This afternoon I was going to a used bookstore where I have $50 in credit from books I sold a month or two ago. I am attending a poetry workshop next weekend, and I offered to find odd books on hobbies for a poetry exercise that I encountered in graduate school and that helped me create my most widely published poem. The poem is about marriage and divorce, and I used fishing lures and tying knots as the metaphor.
The used bookstore is in a very congested part of the city, and we were lucky to find a parking space about five blocks away. As we were crossing at one of the lights, some young men yelled at me, “Hey, can I borrow your poncho?” And then they all laughed, spit food, and slapped each other on the back.
I wasn’t wearing a poncho; it is a handmade purple cover-up that my mom bought me on one of her many trips to Mexico. Nevertheless, I knew the young men were making fun of me.
I know that I’m not a fashion icon. When I was young, I tried very hard to be a unique and fashionable dresser. I often set trends or was way ahead of them. Setting trends and standing out in public is no longer important to me. I am happy I have clean clothes to wear.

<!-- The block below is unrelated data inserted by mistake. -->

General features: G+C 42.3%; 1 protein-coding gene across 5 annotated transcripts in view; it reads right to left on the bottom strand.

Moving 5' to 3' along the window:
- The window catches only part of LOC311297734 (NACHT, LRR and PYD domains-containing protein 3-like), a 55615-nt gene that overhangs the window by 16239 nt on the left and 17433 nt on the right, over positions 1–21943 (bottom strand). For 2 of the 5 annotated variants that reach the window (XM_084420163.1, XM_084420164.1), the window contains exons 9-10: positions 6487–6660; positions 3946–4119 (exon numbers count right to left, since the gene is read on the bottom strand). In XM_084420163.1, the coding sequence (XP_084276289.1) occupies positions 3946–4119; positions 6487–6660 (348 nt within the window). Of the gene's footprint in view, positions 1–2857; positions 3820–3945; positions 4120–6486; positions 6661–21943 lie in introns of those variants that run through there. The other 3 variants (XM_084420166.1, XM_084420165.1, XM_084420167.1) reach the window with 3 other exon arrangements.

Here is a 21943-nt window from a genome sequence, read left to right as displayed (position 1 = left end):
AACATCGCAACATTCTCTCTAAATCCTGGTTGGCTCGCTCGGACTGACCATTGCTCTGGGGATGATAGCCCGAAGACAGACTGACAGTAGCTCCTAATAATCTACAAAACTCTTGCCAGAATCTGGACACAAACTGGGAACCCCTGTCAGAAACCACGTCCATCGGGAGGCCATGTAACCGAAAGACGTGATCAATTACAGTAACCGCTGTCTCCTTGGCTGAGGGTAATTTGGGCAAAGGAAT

When I was back in the car, I said to my husband, I wish I would have said to those young men, “Boy I bet your moms are proud of you for making fun of a woman who is probably her age, who has schizophrenia and often is overcome by symptoms and can’t leave the house.”
I didn’t say anything to those young men. I simply walked by while they laughed and jeered and congratulated themselves on being so funny. The incident made me sad though; it reminded me of how quick we are (within an instant) to judge people without knowing anything at all about them except maybe how they look (the color of their skin, the style of their hair, or how they dress).
As I get ready to eat dinner tonight what I am thinking about is how hard some people’s lives are and how we don’t always recognize or know each other’s struggles. Maybe, someone just lost a loved one. Perhaps, someone just lost their job, their house, or is in the middle of a divorce, or recently diagnosed with a frightening illness.
I know we see it all the time, “BE KIND.” But how do those two words that are so powerful and said so often they have almost become overlooked play out in our lives? If you find that you easily make fun of people, try to shame them, or make snap judgments about them based on the least significant thing about them (appearance). Maybe you need a refresher course in the meaning of those two simple words. I got one tonight, and I’m not sorry I did.